Weeks before I got the call this morning that Grant Hart had died, word had spread that he was not likely to survive the end of the summer. His normally barrel-chested frame was eerily thin, and he had some serious ailment, was limiting its treatment to holistic medicine, and was not talking about it with hardly anyone.

His obituaries mostly focused on the importance of his work from the 1980s, and his hot-and-cold relationship with Hüsker Dü’s other frontman Bob Mould, but there was much more to Grant than that.

I hadn’t seen him in about eight years, but there was a time in the late 90s and early 00s when I saw him frequently, at his solo shows, on holidays, and occasionally just dropping by. If you called Grant back then to ask if you could use a Hüsker Dü song in an independent film, he’d probably tell you to fuck yourself, but if you called to ask if he wanted to see an Orson Welles film that evening, he’d say “What time?”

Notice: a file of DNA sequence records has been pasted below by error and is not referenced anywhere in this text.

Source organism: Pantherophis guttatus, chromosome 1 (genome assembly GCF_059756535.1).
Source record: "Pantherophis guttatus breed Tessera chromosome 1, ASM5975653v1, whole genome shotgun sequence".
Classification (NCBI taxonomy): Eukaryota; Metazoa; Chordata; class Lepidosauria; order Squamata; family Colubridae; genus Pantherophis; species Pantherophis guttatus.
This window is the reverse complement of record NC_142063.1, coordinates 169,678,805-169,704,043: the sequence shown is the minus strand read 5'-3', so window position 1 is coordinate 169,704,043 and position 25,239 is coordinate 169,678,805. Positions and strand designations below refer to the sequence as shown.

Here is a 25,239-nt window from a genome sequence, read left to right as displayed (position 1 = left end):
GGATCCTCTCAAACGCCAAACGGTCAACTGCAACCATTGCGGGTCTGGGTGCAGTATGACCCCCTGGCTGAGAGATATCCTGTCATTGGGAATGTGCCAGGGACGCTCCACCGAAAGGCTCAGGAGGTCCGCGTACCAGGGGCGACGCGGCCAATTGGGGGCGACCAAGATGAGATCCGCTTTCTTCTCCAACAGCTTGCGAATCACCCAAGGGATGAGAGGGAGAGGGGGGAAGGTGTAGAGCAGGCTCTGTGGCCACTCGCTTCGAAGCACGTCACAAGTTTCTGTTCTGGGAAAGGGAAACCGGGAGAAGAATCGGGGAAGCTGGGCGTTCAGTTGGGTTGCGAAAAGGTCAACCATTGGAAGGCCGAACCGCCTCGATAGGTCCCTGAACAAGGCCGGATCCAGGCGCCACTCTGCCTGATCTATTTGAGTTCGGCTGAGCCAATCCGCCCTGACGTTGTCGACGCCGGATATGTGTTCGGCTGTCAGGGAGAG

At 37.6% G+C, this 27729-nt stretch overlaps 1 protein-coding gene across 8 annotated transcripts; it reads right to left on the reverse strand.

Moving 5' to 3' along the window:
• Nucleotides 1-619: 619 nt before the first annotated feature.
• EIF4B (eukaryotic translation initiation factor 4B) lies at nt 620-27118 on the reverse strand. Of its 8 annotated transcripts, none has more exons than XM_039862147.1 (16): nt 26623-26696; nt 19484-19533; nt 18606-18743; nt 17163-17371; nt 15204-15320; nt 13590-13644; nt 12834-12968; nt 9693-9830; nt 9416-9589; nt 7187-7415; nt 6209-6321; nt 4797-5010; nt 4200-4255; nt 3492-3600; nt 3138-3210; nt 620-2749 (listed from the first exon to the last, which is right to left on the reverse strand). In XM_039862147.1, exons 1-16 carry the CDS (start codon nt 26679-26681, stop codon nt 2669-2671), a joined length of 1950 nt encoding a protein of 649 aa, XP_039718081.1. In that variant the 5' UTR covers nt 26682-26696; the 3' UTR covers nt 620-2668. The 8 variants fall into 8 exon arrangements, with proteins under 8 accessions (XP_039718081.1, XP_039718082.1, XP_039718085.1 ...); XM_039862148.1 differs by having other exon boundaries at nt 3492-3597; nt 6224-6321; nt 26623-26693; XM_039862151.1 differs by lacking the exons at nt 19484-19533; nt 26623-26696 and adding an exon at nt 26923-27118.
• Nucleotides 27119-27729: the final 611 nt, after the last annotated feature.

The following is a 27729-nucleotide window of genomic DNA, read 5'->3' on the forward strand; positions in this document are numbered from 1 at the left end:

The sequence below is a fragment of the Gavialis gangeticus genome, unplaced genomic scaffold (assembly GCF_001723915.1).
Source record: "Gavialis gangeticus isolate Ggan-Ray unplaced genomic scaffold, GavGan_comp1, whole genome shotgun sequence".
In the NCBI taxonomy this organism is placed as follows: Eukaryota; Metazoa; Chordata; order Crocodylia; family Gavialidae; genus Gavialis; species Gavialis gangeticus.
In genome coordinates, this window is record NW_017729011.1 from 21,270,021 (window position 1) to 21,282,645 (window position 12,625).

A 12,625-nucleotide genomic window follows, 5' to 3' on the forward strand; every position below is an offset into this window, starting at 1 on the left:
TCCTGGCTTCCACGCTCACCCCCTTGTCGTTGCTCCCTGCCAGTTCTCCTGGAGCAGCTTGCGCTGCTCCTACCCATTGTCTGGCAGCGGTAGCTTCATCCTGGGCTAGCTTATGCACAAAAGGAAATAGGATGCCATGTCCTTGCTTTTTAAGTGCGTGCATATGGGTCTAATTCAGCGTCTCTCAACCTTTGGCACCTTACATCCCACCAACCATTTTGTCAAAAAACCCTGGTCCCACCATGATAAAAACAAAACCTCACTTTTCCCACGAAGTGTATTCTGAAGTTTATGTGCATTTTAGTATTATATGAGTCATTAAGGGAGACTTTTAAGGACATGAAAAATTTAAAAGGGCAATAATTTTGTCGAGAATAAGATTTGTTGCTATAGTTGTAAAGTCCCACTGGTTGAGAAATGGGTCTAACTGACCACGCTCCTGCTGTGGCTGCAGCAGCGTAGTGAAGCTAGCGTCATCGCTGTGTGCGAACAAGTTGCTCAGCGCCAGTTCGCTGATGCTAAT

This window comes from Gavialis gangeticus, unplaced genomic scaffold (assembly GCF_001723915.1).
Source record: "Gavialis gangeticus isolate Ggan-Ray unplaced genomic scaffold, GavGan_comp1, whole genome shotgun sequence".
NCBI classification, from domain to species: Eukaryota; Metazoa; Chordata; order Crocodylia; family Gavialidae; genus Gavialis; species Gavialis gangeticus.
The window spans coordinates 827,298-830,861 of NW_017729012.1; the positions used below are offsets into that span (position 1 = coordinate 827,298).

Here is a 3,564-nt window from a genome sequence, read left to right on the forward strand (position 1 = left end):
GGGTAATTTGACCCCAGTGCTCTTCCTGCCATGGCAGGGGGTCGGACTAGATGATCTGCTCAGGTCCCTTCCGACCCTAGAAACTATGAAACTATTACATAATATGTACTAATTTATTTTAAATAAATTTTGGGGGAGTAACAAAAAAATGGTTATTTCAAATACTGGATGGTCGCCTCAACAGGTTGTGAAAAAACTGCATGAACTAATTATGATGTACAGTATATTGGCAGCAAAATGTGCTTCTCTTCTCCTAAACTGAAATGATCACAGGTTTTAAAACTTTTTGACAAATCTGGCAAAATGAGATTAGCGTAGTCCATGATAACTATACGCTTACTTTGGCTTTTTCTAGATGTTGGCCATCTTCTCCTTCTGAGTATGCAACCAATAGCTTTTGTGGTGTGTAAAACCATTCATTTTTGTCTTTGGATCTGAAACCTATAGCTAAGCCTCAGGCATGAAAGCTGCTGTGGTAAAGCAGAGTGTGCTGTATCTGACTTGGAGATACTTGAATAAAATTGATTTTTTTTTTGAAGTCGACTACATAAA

It was around this time I directed a music video for him, that my friend Heidi Freier both shot and edited. It’s below. (Heidi went on to book his shows for him for about ten years, with a much deeper friendship than I ever had with him.)

Grant Hart

Grant was a big fish in a medium-sized pond in the Twin Cities music scene, and he showed literally thousands of young artists how to be artists. You saw Paul Westerberg grabbing a coffee about as often as you saw Prince: never. The guys from Soul Asylum, when they were in town, you’d see at the liquor store or having a beer at one of their friends’ shows. Grant, it seemed, was everywhere: the 7th Street Entry, the Walker Art Center, Orchestra Hall, gallery openings, fundraisers, and birthday parties.

He liked having an entourage of younger musicians and artists around him, but when he held court you rarely heard him talk about the hallowed days of indie rock. He more often talked about the Nazi-Soviet Pact, the lesser works of the Beat writers, or the differences between middle- and late-period Studebakers. I never once saw him touch alcohol, but he loved coffee and liked to roll joints, and if he enjoyed your conversation he’d leave one behind as a gift.